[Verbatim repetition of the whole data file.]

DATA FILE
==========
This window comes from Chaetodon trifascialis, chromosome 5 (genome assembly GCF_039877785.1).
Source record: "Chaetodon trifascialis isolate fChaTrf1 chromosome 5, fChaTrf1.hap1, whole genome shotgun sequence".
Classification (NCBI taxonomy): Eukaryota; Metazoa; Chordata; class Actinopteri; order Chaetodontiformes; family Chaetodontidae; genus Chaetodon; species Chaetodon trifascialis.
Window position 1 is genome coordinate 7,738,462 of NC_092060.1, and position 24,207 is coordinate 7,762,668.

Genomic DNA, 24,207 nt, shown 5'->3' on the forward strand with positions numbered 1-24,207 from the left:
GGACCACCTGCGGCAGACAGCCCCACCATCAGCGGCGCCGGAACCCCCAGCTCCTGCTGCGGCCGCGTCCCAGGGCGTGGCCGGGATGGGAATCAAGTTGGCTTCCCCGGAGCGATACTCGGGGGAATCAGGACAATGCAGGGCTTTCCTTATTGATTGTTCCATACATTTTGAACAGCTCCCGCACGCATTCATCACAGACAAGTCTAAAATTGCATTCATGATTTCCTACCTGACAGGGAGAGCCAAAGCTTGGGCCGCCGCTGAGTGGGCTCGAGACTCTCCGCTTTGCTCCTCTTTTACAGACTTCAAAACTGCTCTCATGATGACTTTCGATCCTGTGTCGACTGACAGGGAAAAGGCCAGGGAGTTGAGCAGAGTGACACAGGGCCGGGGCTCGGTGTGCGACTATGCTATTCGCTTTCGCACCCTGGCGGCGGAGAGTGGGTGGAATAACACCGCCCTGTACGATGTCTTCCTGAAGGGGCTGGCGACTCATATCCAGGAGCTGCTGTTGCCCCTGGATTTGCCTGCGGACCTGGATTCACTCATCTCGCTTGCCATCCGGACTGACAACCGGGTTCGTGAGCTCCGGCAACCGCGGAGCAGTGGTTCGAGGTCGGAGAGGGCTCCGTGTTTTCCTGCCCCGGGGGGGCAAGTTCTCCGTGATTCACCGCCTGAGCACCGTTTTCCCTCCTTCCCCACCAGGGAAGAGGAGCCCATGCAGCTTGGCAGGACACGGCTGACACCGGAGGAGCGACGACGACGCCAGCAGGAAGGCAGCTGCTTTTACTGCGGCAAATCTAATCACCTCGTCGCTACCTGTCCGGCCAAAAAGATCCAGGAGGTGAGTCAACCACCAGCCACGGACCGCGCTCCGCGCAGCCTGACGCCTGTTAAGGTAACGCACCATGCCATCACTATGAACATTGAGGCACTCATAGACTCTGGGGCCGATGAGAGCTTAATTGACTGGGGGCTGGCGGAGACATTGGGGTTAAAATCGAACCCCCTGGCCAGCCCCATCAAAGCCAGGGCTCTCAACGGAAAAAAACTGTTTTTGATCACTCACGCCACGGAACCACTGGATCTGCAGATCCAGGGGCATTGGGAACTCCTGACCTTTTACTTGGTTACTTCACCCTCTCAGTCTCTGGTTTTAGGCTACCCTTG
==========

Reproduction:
This window comes from Chaetodon trifascialis, chromosome 5 (genome assembly GCF_039877785.1).
Source record: "Chaetodon trifascialis isolate fChaTrf1 chromosome 5, fChaTrf1.hap1, whole genome shotgun sequence".
Classification (NCBI taxonomy): Eukaryota; Metazoa; Chordata; class Actinopteri; order Chaetodontiformes; family Chaetodontidae; genus Chaetodon; species Chaetodon trifascialis.
Window position 1 is genome coordinate 7,738,462 of NC_092060.1, and position 24,207 is coordinate 7,762,668.

Genomic DNA, 24,207 nt, shown 5'->3' on the forward strand with positions numbered 1-24,207 from the left:
GGACCACCTGCGGCAGACAGCCCCACCATCAGCGGCGCCGGAACCCCCAGCTCCTGCTGCGGCCGCGTCCCAGGGCGTGGCCGGGATGGGAATCAAGTTGGCTTCCCCGGAGCGATACTCGGGGGAATCAGGACAATGCAGGGCTTTCCTTATTGATTGTTCCATACATTTTGAACAGCTCCCGCACGCATTCATCACAGACAAGTCTAAAATTGCATTCATGATTTCCTACCTGACAGGGAGAGCCAAAGCTTGGGCCGCCGCTGAGTGGGCTCGAGACTCTCCGCTTTGCTCCTCTTTTACAGACTTCAAAACTGCTCTCATGATGACTTTCGATCCTGTGTCGACTGACAGGGAAAAGGCCAGGGAGTTGAGCAGAGTGACACAGGGCCGGGGCTCGGTGTGCGACTATGCTATTCGCTTTCGCACCCTGGCGGCGGAGAGTGGGTGGAATAACACCGCCCTGTACGATGTCTTCCTGAAGGGGCTGGCGACTCATATCCAGGAGCTGCTGTTGCCCCTGGATTTGCCTGCGGACCTGGATTCACTCATCTCGCTTGCCATCCGGACTGACAACCGGGTTCGTGAGCTCCGGCAACCGCGGAGCAGTGGTTCGAGGTCGGAGAGGGCTCCGTGTTTTCCTGCCCCGGGGGGGCAAGTTCTCCGTGATTCACCGCCTGAGCACCGTTTTCCCTCCTTCCCCACCAGGGAAGAGGAGCCCATGCAGCTTGGCAGGACACGGCTGACACCGGAGGAGCGACGACGACGCCAGCAGGAAGGCAGCTGCTTTTACTGCGGCAAATCTAATCACCTCGTCGCTACCTGTCCGGCCAAAAAGATCCAGGAGGTGAGTCAACCACCAGCCACGGACCGCGCTCCGCGCAGCCTGACGCCTGTTAAGGTAACGCACCATGCCATCACTATGAACATTGAGGCACTCATAGACTCTGGGGCCGATGAGAGCTTAATTGACTGGGGGCTGGCGGAGACATTGGGGTTAAAATCGAACCCCCTGGCCAGCCCCATCAAAGCCAGGGCTCTCAACGGAAAAAAACTGTTTTTGATCACTCACGCCACGGAACCACTGGATCTGCAGATCCAGGGGCATTGGGAACTCCTGACCTTTTACTTGGTTACTTCACCCTCTCAGTCTCTGGTTTTAGGCTACCCTTG